Thursday night just was not my night to decide to go to Walmart and get our household stuff. I had to take Matthew with me because I went after work. I usually go early Saturday morning but Kevin and I both had family coming from out of state so I wasn’t sure when I was going to be able to go. And we were out of so much stuff.
Well, I only got through half of what was on my list because our cart was full. Okay, fine then. I would come back the next available time that I had. Matty wasn’t real impressed with that idea. I mean, come on, we passed up the waffle aisle! But he dealt with it.
Check out went smoothly, or so I thought. It was leaving that was not so smooth because of check out. I had bought two bags of dog food and a bag of cat food. I had them laying on the bottom of the cart. I had peeled off the sticker with the bar code from the dog food and told her to run it twice. Well, she didn’t. Because I had stuff on that bottom shelf the Walmart greeter checked my receipt. She saw that there was only one bag of dog food…and she told me she had to call security. Impressed, I was not!!
Matty is already upset that we were stopped by now we had been pulled aside. So he was pacing around the cart.
I was fighting with this old hag about the dog food. She asked me what checkout I had used. I’m not sure why she asked because after I told her she just said that she would just have to call security. She was treating me like I was trying to steal the dog food. I told her that I had no problem taking the food off of my cart.
Matty was now pacing, humming, and biting his hand.
She was like, “Well, I guess that would be ok. But you need to put it away yourself.”
Of course, my response, “Are you serious?!” At this point I wanted her to call security. But Matthew has stopped pacing.
She told me then that she was not allowed to leave her post but there was a cart sitting by a cashier that I could put the dog food.
I did it as fast as I could because by then there was a very unpleasant scent in the air. He had gotten so upset he had an accident.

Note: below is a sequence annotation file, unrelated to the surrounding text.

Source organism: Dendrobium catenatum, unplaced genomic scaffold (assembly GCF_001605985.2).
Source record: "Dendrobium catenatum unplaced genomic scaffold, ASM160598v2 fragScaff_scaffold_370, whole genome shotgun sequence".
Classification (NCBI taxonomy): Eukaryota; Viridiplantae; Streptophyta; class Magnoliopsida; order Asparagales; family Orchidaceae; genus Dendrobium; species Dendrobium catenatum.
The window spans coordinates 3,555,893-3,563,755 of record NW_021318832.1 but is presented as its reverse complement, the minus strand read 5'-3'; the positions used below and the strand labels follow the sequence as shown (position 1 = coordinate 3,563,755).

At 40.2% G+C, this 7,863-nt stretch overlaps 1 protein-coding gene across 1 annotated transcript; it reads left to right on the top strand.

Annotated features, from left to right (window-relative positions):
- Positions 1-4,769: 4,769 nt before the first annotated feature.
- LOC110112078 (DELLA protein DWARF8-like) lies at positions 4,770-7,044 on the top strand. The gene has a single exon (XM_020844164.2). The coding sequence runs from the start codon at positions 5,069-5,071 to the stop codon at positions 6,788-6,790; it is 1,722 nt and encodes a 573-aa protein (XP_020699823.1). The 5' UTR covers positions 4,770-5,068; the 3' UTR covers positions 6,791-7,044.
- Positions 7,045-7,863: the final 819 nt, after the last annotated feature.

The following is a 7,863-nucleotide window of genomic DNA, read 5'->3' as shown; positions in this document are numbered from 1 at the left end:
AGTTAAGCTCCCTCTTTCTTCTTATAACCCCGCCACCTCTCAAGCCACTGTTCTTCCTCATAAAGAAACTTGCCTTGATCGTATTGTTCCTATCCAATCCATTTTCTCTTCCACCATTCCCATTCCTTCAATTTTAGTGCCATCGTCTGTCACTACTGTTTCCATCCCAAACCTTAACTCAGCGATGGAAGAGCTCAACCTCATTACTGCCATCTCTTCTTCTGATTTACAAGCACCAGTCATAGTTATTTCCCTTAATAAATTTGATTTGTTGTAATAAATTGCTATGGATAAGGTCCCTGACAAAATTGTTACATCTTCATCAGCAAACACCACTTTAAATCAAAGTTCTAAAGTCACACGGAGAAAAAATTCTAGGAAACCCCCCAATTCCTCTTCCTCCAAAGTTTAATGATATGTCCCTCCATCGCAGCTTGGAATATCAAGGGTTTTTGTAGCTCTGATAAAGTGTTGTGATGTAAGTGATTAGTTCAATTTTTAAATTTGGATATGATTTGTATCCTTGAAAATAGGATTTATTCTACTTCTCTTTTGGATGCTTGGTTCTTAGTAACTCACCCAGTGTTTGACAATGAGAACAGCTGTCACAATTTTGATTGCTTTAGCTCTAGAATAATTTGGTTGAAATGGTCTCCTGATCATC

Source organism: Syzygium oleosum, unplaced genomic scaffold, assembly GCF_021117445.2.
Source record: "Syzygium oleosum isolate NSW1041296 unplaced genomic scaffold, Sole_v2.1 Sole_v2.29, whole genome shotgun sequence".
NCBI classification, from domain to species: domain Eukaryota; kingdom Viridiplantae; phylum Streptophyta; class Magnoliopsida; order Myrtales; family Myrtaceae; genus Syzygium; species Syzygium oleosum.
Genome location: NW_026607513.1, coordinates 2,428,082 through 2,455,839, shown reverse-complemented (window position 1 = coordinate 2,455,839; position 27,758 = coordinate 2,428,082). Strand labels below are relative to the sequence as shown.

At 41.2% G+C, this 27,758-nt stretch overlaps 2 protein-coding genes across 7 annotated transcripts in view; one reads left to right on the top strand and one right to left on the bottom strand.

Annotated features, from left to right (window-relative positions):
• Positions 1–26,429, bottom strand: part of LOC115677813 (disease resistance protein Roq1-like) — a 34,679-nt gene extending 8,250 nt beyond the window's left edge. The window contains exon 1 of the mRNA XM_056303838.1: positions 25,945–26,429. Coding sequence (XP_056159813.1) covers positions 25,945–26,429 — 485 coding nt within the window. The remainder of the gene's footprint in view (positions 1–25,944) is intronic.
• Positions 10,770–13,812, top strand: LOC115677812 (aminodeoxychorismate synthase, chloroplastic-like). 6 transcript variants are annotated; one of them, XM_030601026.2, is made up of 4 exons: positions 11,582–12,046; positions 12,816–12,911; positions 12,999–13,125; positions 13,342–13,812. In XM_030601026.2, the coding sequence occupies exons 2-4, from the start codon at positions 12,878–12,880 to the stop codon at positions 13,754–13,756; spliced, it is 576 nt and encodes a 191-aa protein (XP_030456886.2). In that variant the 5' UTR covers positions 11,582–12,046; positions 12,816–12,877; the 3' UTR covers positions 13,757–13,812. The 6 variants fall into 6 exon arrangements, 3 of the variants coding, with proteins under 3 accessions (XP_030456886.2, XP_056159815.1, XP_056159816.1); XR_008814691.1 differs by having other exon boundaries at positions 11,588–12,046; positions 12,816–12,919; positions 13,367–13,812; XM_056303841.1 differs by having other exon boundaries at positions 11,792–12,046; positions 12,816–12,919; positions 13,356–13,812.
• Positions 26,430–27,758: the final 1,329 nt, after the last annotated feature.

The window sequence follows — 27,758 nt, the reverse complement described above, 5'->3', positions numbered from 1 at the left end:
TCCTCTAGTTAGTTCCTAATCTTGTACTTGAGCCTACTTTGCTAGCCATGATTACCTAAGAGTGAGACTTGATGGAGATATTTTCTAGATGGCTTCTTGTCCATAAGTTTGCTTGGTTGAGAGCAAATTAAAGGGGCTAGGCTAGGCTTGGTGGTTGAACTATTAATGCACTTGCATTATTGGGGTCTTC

The second we were out of Walmart, Matty started in with, “What the heck!? She stole dog food, Mom! What the heck!”
I got him home, showered and changed. By then he was pretty well over it. But never in my life has anyone or anything upset Matty so much he had an accident in public. Never. I’m not happy at all. And of course, I didn’t get the greeters name. But next time, if there is a next time, I will have a name, a manager, and security.
Sadly, for many people out there this holiday sucks. And it starts weeks before and ends weeks after the actual holiday. Those of you out there with kids like my son know what I’m talking about. The noise from the fireworks is brutal to those who have sensitive ears. Even Rachel is affected by it. It hurts them physically to hear the pops and booms. It frightens them because it is not normal. One of my fellow bloggy friends mentioned that last night her son got so upset he was vomiting. As parents there isn’t a whole lot we can do. We can’t march across the street and tell our neighbors to quit with the fireworks. So what do we do!!
I found an article that has a little bit of help. Honestly, there is only one of these that would work for us…the tv. But some of you may find some tips that could work for your family members. And don’t forget those furry family members. Our pit bull is terrified of them! So she sleeps with us.
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They’re the symbol of our independence and bring joy to the faces of many. But, for people that experience intense sensory input, they can be thunderous and blinding. And each year so many of us stop and ask ourselves, “Do we go?” “What about our other children who really enjoy fireworks?” “Do we think our child can tolerate getting through this?”
Maybe there are some things we can do to help make this traditional festivity an enjoyable experience for the whole family.
Invest in a set of headphones or earplugs
Earplugs to block noise – not the ones we use for swimming. Think construction worker grade or Etymotic earplugs. Or use a set of headphones. You can even play soothing or patriotic music through them.
Turn up the TV
Sometimes we live near a venue that hosts a fireworks display or our neighbors decide to create their own spectacular show. So what do we do when our homes are invaded by the noise? Try playing predictable music or a favorite TV show that will cover sound. It might even be a good time to whip out that Playstation.
Preview the show